“Even the most prolific writers have a tough time writing about themselves, so you can imagine how difficult it was for me to do the same. While I do write about a vast range of topics, it was challenging to describe myself and recount my endeavors from a first-person point-of-view.
Thankfully, my dear friend Rodolfo A.G. "Jojo" Silvestre came to my rescue and wrote a very touching piece. Through Jojo’s words, I hope that you can get to know me a bit better.”
Reggie's Story through the Eyes of
Rodolfo A. G. "Jojo" Silvestre
If she were a movie star, or someone with pretensions to being part of the industry, Chef Reggie Aspiras would have one appellation and her fans are sure to agree to it - Chef for all Seasons, Chef for All Reasons.
The two words have to be paired. Seasons because she has all kinds of specialties that suit any holiday or commemoration, from New Year’s Day to Valentine’s to Lent. Extend that to the summer break all the way to Independence Days, and if you asked her for a July 4 All-American feast, she is sure to give you more than hot dogs. She would even concoct a new dish for you, perhaps call it “Remembering Studio 54” pizza pie, or “Brad Pitt minus Angelina” stew. And she would have a reason for calling them that way.
Talk about ingenuity, substitution, and last-minute preparations, and it is 100% certain Chef Reggie just has the right dish for you, although she is not one to boast about it.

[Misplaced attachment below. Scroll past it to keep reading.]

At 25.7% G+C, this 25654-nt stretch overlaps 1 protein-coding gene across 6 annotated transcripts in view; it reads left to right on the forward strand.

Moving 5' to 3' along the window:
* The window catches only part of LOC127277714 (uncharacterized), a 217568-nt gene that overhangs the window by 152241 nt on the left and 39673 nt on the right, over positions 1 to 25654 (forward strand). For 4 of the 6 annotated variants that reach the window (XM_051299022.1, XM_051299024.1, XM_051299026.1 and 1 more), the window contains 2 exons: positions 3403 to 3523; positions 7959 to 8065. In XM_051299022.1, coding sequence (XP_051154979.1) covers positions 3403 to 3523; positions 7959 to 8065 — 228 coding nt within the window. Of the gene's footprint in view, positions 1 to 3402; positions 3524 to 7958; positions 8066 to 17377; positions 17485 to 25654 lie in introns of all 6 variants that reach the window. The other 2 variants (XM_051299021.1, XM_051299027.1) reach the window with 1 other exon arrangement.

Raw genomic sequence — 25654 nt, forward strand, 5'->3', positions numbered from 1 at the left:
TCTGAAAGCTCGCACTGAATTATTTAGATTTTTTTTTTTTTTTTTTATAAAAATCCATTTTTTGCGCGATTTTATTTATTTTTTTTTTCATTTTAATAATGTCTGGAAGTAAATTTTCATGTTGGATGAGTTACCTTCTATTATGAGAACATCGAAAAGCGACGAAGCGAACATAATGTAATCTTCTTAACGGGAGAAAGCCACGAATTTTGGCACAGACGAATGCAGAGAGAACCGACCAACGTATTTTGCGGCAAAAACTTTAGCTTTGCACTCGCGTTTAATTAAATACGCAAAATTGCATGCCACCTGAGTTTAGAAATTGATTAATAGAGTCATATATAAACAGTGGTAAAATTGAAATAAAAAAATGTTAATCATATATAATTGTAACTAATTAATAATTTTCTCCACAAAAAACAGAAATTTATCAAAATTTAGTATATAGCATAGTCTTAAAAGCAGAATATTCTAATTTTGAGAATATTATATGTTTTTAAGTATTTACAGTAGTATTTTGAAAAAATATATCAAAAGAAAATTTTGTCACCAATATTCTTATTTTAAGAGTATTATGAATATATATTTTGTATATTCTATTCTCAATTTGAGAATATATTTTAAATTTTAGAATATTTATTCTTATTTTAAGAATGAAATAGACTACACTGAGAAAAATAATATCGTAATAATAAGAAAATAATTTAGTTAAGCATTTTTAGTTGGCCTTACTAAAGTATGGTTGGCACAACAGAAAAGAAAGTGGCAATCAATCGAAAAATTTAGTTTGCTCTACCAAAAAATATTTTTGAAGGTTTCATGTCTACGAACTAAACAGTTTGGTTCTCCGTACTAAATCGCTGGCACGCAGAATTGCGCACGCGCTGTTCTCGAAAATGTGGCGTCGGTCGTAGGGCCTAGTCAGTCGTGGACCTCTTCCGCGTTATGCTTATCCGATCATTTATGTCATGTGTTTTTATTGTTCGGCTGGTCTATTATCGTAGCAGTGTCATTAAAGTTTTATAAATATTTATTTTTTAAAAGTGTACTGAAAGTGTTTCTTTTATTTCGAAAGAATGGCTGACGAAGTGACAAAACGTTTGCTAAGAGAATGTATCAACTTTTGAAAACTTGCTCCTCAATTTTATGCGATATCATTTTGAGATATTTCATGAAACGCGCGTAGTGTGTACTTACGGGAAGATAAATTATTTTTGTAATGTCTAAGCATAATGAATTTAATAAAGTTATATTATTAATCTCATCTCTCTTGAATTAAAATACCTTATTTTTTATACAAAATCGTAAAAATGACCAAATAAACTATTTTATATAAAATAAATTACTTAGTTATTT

If the proof of the pudding is indeed in the eating, one can add a line about results of her culinary explorations the proof of her versatility and preparedness.
This time, let’s talk about your kitchen girl scout. That would be Chef Reggie. She is ever ready to help you with a solution. She would not be known as the Kitchen Rescuer for nothing, but there is more to Chef Reggie than being the last resort when all patron saints fail.
Chef Reggie is one of the reasons the world of culinary arts has remained so inviting to our young people. Many years ago, she gave a try at it, and Chef Reggie has prevailed. If there be a need for a proof as to the viability of a career in the culinary arts, it would be this girl, lady, kitchen maven.
And to think that she started as a playmate and companion to her yaya, an observer to her mom, and of course, an apprentice in the family kitchen. Those moments, well, that was when a historian would have said, And the rest is history. Or make that Philippine culinary history.
But to go back to our thesis, Chef Reggie, for sure, can answer to all kinds of titles. In the 1960s, one lady came into the Philippine movie scene and hers became the face that refreshes. That was Susan Roces. A similar name would be most apt for Chef Reggie. And it would not have to do with her face because Chef Reggie is sure to brush the compliment aside. But of her many dishes, adapted or invented, thought out at the last minute or contemplated on and improve through decades, they are, for sure, the specialties that refresh. For two reasons. There’s always something new that Chef Reggie is sharing with us. What she serves you on her table, no matter if classic, or a legend of a fish dish, or the 12th version of lechon, will always make you smile.
We’re not talking yet about what she has to tell you, because then, Reggie is sure to not just make you grin. Instead, she is sure to elicit that laughter of yours that’s exclusively for the bedroom.